Also known as: Ruminal tympany
Bloat is the ruminal distension caused by excessive accumulation of gas produced by the fermentation process. Bloat can be categorised according to cause into Primary bloat (frothy bloat) and secondary bloat (free gas bloat). The condition progresses rapidly and can be fatal.
Primary bloat, or frothy bloat is the most common type of bloat, and usually affects several animals in a group at once. The condition can occur in feedlot cattle but is most frequently associated with cattle grazing lush, leguminous pastures. It occurs following the ingestion of large amounts of succulent green plant material which is highly fermentable and produces large amounts of gas. The material also contains high levels of soluble proteins, these act as foaming agents by reducing surface tension but increasing surface viscosity of rumenal liquids and a stable rumenal foam forms. The volatile fatty acids of the plant material consumed lower the rumenal pH and optimise conditions for the formation of froth. Gas present as foam is insufficient to trigger eructation, and so the rumen becomes distended.
Secondary bloat or free gas bloat results from any condition that interferes with eructation and includes physical or functional disroders of the oesophagus (e.g.oesophageal obstruction)or the forestomachs. Secondary bloat usually affects a single animal in a group and generally has a more sporadic occurrence.
It may be acute in the case of sudden oesophageal obstruction, caused by a foreign body such as a potato or turnip, or chronic resulting from partial oesophageal obstruction, compression, or from a forestomach motility disorder that interferes with normal eructation.
Causes of secondary bloat:
- Physical oesophageal obstruction
- Lesions of the oesophagus or oesophageal groove such as tumours, abcessation or infection with Actinobacillus lignieresii.
- Prolonged lateral recumbency
- Excessive cereal ingestion
- Rumenal atony
- Inability to eructate due to Tetanus or Milk fever
- Chronic inflammatory or adhesive disease of the reticulum
Primary bloat can occur in feedlot cattle but is generally associated with pastures rich in leguminous plants. There is a particularly high prevalence in New Zealand due to the high level of clover. In the UK occurrence of the disease coincides with turnout to lush pasture, especially in spring and autumn.
Secondary bloat due to oesophageal foreign bodies can occur in any animal fed feeds such as potatoes or turnips which may lodge in the oesophagus. Cattle with underlying conditions such as tetanus and milk fever are predisposed.
The diagnosis of bloat can usually be made based on the obvious distension of the left paralumbar fossa. When several animals are affected on lush pasture the cause is invariably primary bloat. If only one animal is affected, or there is doubt over the cause, the passage of a stomach tube or trochar will release large quantities of gas in the case of secondary bloat. A full clinical exam should then be carried out in order to determine the underlying cause.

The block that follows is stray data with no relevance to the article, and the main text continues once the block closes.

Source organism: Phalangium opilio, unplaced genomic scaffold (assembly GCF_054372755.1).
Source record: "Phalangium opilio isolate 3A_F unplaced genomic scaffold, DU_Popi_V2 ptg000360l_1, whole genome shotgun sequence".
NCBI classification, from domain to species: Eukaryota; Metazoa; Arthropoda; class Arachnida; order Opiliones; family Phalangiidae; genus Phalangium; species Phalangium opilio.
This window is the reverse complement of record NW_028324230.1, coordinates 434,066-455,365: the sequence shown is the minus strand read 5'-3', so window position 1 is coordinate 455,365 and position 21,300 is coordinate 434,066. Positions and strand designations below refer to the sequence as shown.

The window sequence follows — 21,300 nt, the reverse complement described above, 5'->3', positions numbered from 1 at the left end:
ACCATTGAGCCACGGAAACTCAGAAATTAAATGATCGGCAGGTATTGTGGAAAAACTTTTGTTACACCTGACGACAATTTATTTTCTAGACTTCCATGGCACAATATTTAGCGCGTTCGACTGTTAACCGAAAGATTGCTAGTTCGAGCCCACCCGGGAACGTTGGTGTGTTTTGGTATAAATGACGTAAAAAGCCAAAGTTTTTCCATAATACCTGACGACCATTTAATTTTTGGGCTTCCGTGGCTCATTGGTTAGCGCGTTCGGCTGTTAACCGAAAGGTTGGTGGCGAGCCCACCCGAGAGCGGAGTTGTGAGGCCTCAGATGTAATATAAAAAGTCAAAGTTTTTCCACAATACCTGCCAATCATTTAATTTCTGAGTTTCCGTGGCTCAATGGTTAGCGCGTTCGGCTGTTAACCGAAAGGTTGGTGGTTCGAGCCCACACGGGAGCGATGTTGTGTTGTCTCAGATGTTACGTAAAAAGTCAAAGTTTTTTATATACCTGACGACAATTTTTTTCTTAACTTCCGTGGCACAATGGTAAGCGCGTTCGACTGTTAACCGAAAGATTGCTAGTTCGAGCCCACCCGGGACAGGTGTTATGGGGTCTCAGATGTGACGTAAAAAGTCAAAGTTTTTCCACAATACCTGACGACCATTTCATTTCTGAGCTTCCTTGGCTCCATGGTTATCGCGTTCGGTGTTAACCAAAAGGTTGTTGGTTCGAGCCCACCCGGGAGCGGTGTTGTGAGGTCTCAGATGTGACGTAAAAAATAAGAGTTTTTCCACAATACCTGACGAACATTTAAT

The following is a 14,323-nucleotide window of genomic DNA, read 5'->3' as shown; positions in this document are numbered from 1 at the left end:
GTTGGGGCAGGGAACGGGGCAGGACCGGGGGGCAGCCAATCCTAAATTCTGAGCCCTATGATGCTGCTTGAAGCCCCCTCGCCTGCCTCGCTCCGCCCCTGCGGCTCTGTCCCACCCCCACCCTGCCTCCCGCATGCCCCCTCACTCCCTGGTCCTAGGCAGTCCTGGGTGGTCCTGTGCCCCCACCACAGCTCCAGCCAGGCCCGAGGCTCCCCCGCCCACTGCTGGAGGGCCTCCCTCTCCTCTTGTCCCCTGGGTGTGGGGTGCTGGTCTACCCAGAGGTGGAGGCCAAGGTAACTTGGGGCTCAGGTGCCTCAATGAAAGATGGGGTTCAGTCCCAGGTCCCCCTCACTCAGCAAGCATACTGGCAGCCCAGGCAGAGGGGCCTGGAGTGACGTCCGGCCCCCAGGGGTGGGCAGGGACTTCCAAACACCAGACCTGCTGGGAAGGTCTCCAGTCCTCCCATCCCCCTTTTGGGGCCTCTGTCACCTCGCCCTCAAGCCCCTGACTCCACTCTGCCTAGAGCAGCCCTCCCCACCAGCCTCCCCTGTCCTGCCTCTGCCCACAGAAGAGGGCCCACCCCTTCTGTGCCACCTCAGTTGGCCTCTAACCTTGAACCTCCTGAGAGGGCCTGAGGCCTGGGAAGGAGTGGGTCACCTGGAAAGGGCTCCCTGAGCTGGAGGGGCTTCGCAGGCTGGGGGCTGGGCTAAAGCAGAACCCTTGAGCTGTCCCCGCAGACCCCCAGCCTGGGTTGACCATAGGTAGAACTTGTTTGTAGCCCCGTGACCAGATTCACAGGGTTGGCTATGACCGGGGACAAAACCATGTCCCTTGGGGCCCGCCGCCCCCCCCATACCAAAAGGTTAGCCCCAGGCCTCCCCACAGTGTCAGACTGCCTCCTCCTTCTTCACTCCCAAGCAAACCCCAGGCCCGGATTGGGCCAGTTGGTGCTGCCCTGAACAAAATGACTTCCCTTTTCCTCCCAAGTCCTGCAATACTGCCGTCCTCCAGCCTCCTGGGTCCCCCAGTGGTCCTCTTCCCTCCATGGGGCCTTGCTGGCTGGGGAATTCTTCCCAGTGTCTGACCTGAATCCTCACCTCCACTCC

- Visible distension of the left paralumbar fossa
- Kicking ventral abdomen and bellowing in pain
- Sudden death
In severe cases, the rumen almost fills the abdomen, the diaphragm is displaced forwards, compressing the lungs. The posterior vena cava is also compressed, reducing the venous return to the heart. Respiration is impaired and animals die from hypoxia
Post mortem change resulting in rumen distention following other causes of death can complicate the diagnosis of bloat. If the post mortem exam is carried out shortly after death then bloat will be obvious due to distension at the left paralumbar fossa. Other post mortem changes consistent with bloat are:
- Pale liver due to compression by the rumen
- Rupture of the diaphragm
- Inguinal and ventral perineal oedema
- Oesophageal "bloat line" at the thoracic inlet.
Primary, or frothy bloat is relieved by drenching with an antifoaming agent containing silicone or poloxalene, such as Bloat Guard or Birp, or a vegetable oil mixed with detergent. Clinical signs should improve within one hour, if there is still no resolution after a second dose then alternative diagnoses should be considered.
In peracute cases where the bloat is life threatening an emergency rumenotomy should be performed.
Secondary bloat can be relieved by passage of a stomach tube in most cases. There will be instantaneous relief as the gas is released. In cases where the oesophagus is completely obstructed so that a stomach tube cannot be passed a 5mm diameter trochar and cannula should be passed into the rumen via the left paralumbar fossa.
If treatment is prompt prognosis is good, however the condition is rapidly fatal if left untreated.
Use these links to find recent scientific publications via CAB Abstracts (log in required unless accessing from a subscribing organisation).
Bloat/ruminal tympany in cattle and/or sheep publications
- Andrews, A.H, Blowey, R.W, Boyd, H and Eddy, R.G. (2004) Bovine Medicine (Second edition), Blackwell Publishing
- Merck & Co (2008) The Merck Veterinary Manual (Eighth Edition) Merial
|This article has been peer reviewed but is awaiting expert review. If you would like to help with this, please see more information about expert reviewing.|